Got class? Color Run to cap Homecoming Week

The+colors+are+here%21+ASKSM+has+been+hard+at+work+preparing+for+next+week%27s+Homecoming+Week+color+run.+Get+ready+to+get+messy--all+in+the+name+of+spirit+and+unity.

Photo by courtesy of Dylan Falces

The colors are here! ASKSM has been hard at work preparing for next week's Homecoming Week color run. Get ready to get messy--all in the name of spirit and unity.

Kamehameha Schools Maui will be the first high school on Maui to hold a color run on the last day of Homecoming Week,  Sept. 23.

Sounds like lots of fun, but the school officers and the student activities coordinator have spent lots of hours and a fair amount of money to make it happen.

I hope everyone has a good time.”

— Kūlia Fernandez, ASKSM president

“I hope everyone has a good time,” said Kūlia Fernandez, Associated Students of Kamehameha Schools Maui president.

The planning started during the summer when a room full of student officers brainstormed ideas for events to do before homecoming that would increase spirit and unity while still recognizing each of the classes.

It’s unclear who first said it, but suddenly the words “color run” were thrown out into the air, and weeks of preparation for the run started soon afterward.

Before the details of the color run could be ironed out, the event idea first had to be approved by Kamehameha Schools’ legal and risk management departments, located in Honolulu.

The risk management department looked at anything that could affect the safety of students during the color run and proposed or approved solutions.

As a result, to reduce the risk of eye injuries, all students will be required to wear eye protection during the run–sunglasses are fine.  Either you can bring your own sunglasses or use one of the pairs the school has purchased for all students.

For students concerned about inhaling the colored powder, filter masks will also be available. Wearing a mask is optional, but all students must wear covered shoes.

This was just a start.

Last week, student government officers busily packed plastic bags with small amounts of color to give to students on the day of the color run. They will be given their class color to throw together so that they can take pictures covered in their class color.

“We ordered 125 pounds of color per class,” said Ms. Naomi Ashman, student activities coordinator.

That means that in total, the school purchased 500 pounds of colored powder, which cost several thousand dollars, but allows for three-fourths of a pound of color on each student body.

Students will run around campus going from station to station where teachers and staff will splash them with color.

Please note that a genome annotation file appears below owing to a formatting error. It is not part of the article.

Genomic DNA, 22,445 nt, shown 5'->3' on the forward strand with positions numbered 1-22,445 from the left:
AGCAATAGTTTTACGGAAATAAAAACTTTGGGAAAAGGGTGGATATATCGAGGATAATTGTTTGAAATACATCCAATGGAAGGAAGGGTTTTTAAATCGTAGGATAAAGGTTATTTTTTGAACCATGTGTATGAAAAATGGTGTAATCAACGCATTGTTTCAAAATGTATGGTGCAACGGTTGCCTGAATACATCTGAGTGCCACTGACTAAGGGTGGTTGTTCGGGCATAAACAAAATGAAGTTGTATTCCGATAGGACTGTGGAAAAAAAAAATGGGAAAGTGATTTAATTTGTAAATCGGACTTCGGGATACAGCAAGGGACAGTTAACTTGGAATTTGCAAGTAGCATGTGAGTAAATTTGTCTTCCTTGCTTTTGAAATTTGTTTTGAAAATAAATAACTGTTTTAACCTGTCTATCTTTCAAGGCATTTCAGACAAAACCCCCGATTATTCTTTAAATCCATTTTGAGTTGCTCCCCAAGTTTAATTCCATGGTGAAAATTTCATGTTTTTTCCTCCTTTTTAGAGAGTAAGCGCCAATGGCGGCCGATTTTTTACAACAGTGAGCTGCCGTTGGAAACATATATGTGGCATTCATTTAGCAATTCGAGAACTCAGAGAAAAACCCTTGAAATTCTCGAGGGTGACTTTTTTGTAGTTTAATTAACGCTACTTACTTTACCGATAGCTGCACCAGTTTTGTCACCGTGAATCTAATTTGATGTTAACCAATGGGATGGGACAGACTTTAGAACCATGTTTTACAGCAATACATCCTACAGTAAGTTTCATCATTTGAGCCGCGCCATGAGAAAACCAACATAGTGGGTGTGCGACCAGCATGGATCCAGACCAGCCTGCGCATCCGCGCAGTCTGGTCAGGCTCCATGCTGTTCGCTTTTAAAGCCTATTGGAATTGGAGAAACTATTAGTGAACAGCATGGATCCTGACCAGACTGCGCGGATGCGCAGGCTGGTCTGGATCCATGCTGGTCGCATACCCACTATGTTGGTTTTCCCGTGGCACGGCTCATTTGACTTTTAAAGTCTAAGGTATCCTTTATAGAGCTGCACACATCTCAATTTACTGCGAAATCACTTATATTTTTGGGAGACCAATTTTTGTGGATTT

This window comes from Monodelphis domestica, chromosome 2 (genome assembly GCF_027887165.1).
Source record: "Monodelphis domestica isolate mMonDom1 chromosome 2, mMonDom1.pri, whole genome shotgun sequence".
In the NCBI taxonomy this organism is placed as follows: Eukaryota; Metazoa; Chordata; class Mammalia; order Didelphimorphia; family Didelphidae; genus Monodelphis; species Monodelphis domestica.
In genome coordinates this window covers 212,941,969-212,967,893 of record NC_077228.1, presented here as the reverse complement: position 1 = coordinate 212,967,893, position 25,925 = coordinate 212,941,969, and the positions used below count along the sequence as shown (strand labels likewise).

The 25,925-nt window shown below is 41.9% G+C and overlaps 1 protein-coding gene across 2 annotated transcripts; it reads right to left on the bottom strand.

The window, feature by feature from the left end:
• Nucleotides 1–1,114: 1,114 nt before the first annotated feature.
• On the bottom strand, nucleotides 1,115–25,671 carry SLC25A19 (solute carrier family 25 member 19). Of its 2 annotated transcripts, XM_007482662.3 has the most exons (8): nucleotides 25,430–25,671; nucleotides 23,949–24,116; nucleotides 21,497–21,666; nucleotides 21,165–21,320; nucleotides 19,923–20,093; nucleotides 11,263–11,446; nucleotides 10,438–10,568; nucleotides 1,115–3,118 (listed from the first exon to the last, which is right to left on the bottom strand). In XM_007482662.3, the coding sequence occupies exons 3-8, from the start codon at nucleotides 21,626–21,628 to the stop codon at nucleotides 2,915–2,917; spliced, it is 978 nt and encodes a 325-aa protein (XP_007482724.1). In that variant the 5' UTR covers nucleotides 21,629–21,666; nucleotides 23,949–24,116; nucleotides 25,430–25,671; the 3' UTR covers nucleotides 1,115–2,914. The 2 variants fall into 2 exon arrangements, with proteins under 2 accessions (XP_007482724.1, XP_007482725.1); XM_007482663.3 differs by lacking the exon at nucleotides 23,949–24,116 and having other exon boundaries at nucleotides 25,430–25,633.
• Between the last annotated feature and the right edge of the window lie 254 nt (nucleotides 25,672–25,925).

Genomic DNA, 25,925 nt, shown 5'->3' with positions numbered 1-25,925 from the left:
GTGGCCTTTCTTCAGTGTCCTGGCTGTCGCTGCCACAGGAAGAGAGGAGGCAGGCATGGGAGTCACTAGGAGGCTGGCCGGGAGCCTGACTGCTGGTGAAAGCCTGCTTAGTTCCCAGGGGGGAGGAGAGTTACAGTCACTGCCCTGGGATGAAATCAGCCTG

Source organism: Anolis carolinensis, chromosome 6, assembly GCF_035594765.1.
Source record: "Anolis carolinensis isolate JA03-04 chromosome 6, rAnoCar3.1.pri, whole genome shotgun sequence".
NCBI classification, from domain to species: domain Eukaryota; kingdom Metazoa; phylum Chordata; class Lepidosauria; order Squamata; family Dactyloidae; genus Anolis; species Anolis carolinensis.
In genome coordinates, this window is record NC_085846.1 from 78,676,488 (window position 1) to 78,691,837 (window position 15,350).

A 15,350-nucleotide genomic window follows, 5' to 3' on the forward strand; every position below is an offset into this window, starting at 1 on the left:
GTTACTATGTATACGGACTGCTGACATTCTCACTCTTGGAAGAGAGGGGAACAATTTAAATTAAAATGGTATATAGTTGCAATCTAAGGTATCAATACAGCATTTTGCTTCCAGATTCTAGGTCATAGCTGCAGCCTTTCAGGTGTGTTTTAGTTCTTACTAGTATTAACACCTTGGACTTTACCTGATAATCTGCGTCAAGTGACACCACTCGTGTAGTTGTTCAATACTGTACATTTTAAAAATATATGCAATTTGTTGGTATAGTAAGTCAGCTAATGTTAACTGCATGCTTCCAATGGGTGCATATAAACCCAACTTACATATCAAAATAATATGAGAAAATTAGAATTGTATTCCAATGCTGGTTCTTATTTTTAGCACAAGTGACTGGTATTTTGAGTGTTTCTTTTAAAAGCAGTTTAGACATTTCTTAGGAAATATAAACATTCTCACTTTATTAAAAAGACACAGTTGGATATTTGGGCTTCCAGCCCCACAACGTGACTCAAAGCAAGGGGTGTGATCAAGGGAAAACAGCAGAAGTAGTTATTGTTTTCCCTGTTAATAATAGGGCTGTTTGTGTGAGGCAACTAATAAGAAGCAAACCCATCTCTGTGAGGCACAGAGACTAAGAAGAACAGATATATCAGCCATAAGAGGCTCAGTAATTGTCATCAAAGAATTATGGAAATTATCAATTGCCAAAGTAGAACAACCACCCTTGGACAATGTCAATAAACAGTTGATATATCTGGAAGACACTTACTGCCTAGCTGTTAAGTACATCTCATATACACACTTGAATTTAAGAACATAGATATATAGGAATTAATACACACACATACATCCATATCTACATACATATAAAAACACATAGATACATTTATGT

The colors being sprayed are red, purple, green, and pink. They are meant to be each class’s color; however, the freshmenʻs color, gray, is not available, so they will be represented by pink.

The colors are a cornstarch powder mixed with dye, which is safe to get on your skin; however, since it is mixed with dye, it may stain clothing, so avoid wearing your favorite pair of sneakers unless you want them to get stained.

For the run, students may either wear their white homecoming shirt, which will be distributed to all students at lunch on Thursday,  or another white shirt so that they can save their homecoming shirt to go to the football game later. Students will not be allowed to wear clothes with the colored powder to the game.

Girls must wear a one-piece bathing suit, sports bra, or additional t-shirt under the white shirt because the shirt will be getting wet when rinsing off.

The route for the run starts at the rear entrance of Kanaʻiaupuni and ends at the practice field below Keʻeaumokupāpaʻiaheahe.  It should take an average of 15 minutes to complete, if you are walking.

Each class will make the run together at 15-minute intervals, one class at a time. The order of the classes is a secret and will be determined on Friday.

Color Run route the students will be following.
Color Run route the students will be following.

With safety and legal concerns cleared, the money spent, the shirts designed, and the colors packed, there was still clean-up to organize.

After the run there will be water stations in order to get clean. After many meetings and suggestions, the operations department and student government decided to set up hoses and buckets and make a long outdoor shower out of punctured PVC pipe segments so that many students can clean off at once.

The locker rooms will be locked, so no one will be able to shower or change in there; this is to prevent a colorful mess indoors. Students will need to clean off and towel off before entering bathrooms to change into clean clothes.

The powder is meant to be washed off, but if you want to fix the color to your shirt and make it permanent, wear an additional t-shirt underneath, and click here to read a method of saving the colors on your shirt.

The same website, Impractical Composition, has some excellent tips on preparing for the color run. Read their advice by clicking here.

Bus riders must be clean before entering buses, so be sure to bring a change of school-appropriate clothes, and don’t forget to come back for the homecoming carnival taking place on the practice field later, before the football game.

Bottom line, bring lots of junky clothes and shoes, clothes and shoes to change into, towels, and plastic bags (think about covering your car seats and stashing your wet, colored clothes). It’s gonna get messy!